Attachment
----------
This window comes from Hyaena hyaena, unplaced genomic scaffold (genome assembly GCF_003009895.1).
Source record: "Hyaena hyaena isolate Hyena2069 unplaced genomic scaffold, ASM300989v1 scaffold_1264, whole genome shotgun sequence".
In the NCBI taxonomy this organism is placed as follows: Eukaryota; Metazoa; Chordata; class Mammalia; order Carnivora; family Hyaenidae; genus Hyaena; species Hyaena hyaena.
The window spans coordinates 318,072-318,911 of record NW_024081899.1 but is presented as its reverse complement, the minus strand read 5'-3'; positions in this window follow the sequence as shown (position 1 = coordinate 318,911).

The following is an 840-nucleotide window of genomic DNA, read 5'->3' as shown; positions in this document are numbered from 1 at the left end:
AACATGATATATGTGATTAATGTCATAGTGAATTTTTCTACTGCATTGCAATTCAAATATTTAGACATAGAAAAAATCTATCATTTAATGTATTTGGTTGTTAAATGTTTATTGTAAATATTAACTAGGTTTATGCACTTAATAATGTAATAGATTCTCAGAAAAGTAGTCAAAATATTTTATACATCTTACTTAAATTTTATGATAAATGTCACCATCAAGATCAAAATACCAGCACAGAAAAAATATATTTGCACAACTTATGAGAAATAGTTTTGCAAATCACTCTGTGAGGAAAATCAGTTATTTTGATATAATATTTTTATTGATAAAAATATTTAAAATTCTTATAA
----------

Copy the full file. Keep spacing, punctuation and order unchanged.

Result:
This window comes from Hyaena hyaena, unplaced genomic scaffold (genome assembly GCF_003009895.1).
Source record: "Hyaena hyaena isolate Hyena2069 unplaced genomic scaffold, ASM300989v1 scaffold_1264, whole genome shotgun sequence".
In the NCBI taxonomy this organism is placed as follows: Eukaryota; Metazoa; Chordata; class Mammalia; order Carnivora; family Hyaenidae; genus Hyaena; species Hyaena hyaena.
The window spans coordinates 318,072-318,911 of record NW_024081899.1 but is presented as its reverse complement, the minus strand read 5'-3'; positions in this window follow the sequence as shown (position 1 = coordinate 318,911).

The following is an 840-nucleotide window of genomic DNA, read 5'->3' as shown; positions in this document are numbered from 1 at the left end:
AACATGATATATGTGATTAATGTCATAGTGAATTTTTCTACTGCATTGCAATTCAAATATTTAGACATAGAAAAAATCTATCATTTAATGTATTTGGTTGTTAAATGTTTATTGTAAATATTAACTAGGTTTATGCACTTAATAATGTAATAGATTCTCAGAAAAGTAGTCAAAATATTTTATACATCTTACTTAAATTTTATGATAAATGTCACCATCAAGATCAAAATACCAGCACAGAAAAAATATATTTGCACAACTTATGAGAAATAGTTTTGCAAATCACTCTGTGAGGAAAATCAGTTATTTTGATATAATATTTTTATTGATAAAAATATTTAAAATTCTTATAA